Welcome to Part 6 in WiNGSPANTT’s Assassin’s Creed 4: Black Flag multiplayer strategy guide!
While every aspect of Assassin’s Creed multiplayer requires practice and careful study, nothing baffles new players more than the process of identifying their pursuers. Unlike finding your target, it’s much harder to determine who your own killers are and when they’re about to end your life. Hell, this built-in ambiguity actually contributes greatly to the high-tension tone of every Black Flag match.
But, given enough time, identifying your pursuers becomes second nature. If your would-be murderer plans to take your life, he’ll also have to take risks to approach you, making him identifiable to the well-trained eye. Be vigilant, be sharp, and be ready to stun or run at a moment’s notice.
Just as line of sight is key to offensive ass-kicking, the whispers are vital to your defensive gameplan.
If you don’t know what the whispers are, you probably just haven’t been listening hard enough. Either that, or you’re one of those strange weirdoes who listens to music or something while playing games. Turn off the tunes, turn up your in-game volume, and let your eardrums do their jobs.
The whispers are a creepy, haunting soundtrack that plays whenever a pursuer is close. Just like the heartbeat alerts pursuers of a nearby target, whispers begin playing when your killer is about 10 meters away. You’ll hear vague, echoing sounds that gets louder the closer your pursuer gets. And of course, that soundtrack ends if your pursuer leaves your vicinity… or if your soul leaves your body!
Listening for, recognizing, and reacting to the whispers is important because it’s one of the only direct in-game indications about what your pursuers are doing. When you first hear whispers, you are getting important information about your killers’ locations:
- One or more pursuers are currently about 10 meters away from you
- Any character that was already within 10 meters from you is not a pursuer*
From just those two points alone, you can mentally eliminate a large number of personas as threats and begin looking for other signs that will oust your murderer-to-be. At the very least, you can start calculating the best means of stunning or escaping your enemies.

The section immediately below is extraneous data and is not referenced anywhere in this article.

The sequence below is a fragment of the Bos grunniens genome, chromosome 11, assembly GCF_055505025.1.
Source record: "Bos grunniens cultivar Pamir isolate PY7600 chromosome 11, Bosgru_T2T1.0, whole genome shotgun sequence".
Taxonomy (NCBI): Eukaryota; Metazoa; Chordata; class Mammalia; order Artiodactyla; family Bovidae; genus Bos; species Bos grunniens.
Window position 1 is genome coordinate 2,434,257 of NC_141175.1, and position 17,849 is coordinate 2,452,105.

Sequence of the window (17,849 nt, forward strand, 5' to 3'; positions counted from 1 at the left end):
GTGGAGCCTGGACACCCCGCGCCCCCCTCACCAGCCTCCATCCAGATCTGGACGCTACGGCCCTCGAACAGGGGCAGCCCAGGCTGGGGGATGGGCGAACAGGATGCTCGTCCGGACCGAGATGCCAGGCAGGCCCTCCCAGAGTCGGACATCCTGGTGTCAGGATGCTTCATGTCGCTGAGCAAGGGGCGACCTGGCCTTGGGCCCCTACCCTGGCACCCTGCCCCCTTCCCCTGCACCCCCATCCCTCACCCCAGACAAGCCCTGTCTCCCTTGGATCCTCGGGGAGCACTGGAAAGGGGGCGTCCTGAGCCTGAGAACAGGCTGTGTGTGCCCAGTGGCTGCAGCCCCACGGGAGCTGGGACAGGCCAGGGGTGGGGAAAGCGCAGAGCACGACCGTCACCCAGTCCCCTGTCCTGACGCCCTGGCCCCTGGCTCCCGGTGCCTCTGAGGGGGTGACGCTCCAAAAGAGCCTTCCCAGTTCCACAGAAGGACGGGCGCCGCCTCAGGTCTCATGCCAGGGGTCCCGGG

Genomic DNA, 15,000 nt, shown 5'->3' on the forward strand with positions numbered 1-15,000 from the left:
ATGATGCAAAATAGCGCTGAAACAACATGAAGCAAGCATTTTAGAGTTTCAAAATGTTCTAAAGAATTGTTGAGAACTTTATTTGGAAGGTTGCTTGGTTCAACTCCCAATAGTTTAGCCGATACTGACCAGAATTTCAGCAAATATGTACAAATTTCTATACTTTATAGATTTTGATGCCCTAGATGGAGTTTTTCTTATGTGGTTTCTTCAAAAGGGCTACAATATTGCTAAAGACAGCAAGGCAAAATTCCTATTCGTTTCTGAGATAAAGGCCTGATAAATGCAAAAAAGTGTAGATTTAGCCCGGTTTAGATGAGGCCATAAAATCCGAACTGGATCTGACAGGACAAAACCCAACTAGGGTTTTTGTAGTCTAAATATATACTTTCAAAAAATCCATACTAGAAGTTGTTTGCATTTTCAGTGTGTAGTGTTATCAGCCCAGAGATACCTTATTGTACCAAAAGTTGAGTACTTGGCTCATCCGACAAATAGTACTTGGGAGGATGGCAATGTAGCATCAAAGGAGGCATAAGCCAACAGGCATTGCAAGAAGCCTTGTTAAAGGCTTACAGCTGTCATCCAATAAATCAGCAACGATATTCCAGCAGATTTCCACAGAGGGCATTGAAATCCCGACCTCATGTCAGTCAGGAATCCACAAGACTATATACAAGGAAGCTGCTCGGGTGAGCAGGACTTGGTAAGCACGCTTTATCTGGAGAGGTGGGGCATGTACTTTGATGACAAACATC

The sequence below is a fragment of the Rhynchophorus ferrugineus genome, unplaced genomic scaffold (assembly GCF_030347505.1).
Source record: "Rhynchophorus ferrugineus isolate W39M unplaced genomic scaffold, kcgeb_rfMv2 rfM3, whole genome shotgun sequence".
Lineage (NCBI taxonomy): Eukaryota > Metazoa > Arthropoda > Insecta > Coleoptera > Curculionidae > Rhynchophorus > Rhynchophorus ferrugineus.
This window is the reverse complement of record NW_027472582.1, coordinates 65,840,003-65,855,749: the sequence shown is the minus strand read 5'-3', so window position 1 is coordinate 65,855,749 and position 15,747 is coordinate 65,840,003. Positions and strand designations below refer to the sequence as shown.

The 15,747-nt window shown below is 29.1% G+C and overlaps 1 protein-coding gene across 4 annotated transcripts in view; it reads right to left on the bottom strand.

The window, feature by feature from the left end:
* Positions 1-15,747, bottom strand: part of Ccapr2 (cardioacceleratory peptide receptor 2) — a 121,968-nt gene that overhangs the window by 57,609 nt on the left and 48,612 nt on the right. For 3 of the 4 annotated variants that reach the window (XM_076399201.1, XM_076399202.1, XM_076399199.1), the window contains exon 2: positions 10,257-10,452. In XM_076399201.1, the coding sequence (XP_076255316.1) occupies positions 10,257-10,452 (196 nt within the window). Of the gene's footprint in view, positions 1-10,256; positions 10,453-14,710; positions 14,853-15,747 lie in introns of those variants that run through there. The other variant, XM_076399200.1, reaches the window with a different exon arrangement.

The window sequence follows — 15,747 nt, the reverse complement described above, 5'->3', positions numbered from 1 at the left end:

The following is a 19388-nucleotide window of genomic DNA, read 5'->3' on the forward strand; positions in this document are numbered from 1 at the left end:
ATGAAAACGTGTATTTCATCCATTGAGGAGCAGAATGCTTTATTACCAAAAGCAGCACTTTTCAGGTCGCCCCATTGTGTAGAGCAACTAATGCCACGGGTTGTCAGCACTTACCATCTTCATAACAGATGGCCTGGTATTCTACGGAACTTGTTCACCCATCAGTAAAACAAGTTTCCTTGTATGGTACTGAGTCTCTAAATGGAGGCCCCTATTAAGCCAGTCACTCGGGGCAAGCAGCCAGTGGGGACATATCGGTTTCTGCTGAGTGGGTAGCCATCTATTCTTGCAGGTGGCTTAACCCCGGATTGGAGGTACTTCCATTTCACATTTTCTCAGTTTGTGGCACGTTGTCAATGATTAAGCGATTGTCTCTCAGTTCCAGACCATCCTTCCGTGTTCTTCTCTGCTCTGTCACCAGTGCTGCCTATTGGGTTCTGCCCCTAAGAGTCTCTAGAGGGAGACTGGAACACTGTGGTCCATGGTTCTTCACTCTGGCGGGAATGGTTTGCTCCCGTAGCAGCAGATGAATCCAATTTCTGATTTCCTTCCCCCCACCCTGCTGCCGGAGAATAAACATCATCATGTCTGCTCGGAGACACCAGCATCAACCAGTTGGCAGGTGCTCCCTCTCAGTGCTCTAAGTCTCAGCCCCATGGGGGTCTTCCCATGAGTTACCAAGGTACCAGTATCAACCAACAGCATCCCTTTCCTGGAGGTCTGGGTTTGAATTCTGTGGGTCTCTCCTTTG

* Caveat: in Wanted or Deathmatch a neutral player near you may suddenly be assigned as your pursuer.
Heads Up Display (HUD)
Aside from the whispers, you won’t get a lot of user interface guidance on your pursuers. Your only real direct indicator will be the pursuer count icon, which takes the form of a skull with a number on it near the middle of your screen.
As you might guess, this indicates the number of people currently gunning (or stabbing) for your head. Normally, you’ll have just one assassin hunting you, but if you’re doing well, the game system will send multiple people to collect your skull for points. On the flip side, the game tends to give you a break if you’re at the bottom of the scoreboard. Turns out life’s fair after all, contrary to what your dad told you.
While your pursuer count won’t directly inform you of who your killers may be or where they’re hiding, it will indirectly notify you of a few things:
- Quick odds on how likely it is a player character is one of your pursuers
- An indicator of how careful you need to be when stalking around
- A clue of who might have just been assigned to you (when whispers start suddenly)
- A free license to move in high profile (when you have no pursuers)
All of this information, combined with other guesses and estimates, can help guide your behavior to lower your minute-by-minute risks. For instance, if you have, say, three pursuers and your target is across the map, you’re probably not going to make it to her. Instead, choose a good position to defend from and try to eliminate at least one killer with a stun. By the time that happens, it’s possible another pursuer will end up dead. Now, your odds of taking down your own target are much better with only one jerk tracking you down.
Please note that in Assassinate, your halo radar will give you a good idea of where potential pursuers are, if not exactly who they are. Since halo radar shows the location of every other player, you can guess how many people are waiting to kill you at any given time, and from what direction.
Now, the second you lock onto anyone, you’ll lose your halo radar and gain normal radar, essentially blinding you to additional threats. And even if you stay unlocked, you can be blindsided if any of those players lock you. In that instance, your newly-acquired pursuer will disappear from your halo radar, so it’s important to be just as vigilant about vanishing halo arcs as it is to be mindful of new ones.
This advice overlaps with Identifying Targets: Abilities, so please read up in that section pronto.
Outside of the information earlier in the guide, very little changes between offensive and defensive character identification. Some skills like Bodyguard and Tripwire Bomb are more useful, but otherwise you’ll find most skills will work equally well in either situation.
I would, however, caution against using identification abilities too generously in the defensive position. Most of the time, hiding and running are your best bets for making it out of an altercation alive. Finding out exactly who’s trying to off you if great, but is best done without the use of precious ability slots if you can afford it. Play conservatively and, if need be, dash to the nearest chase breaker.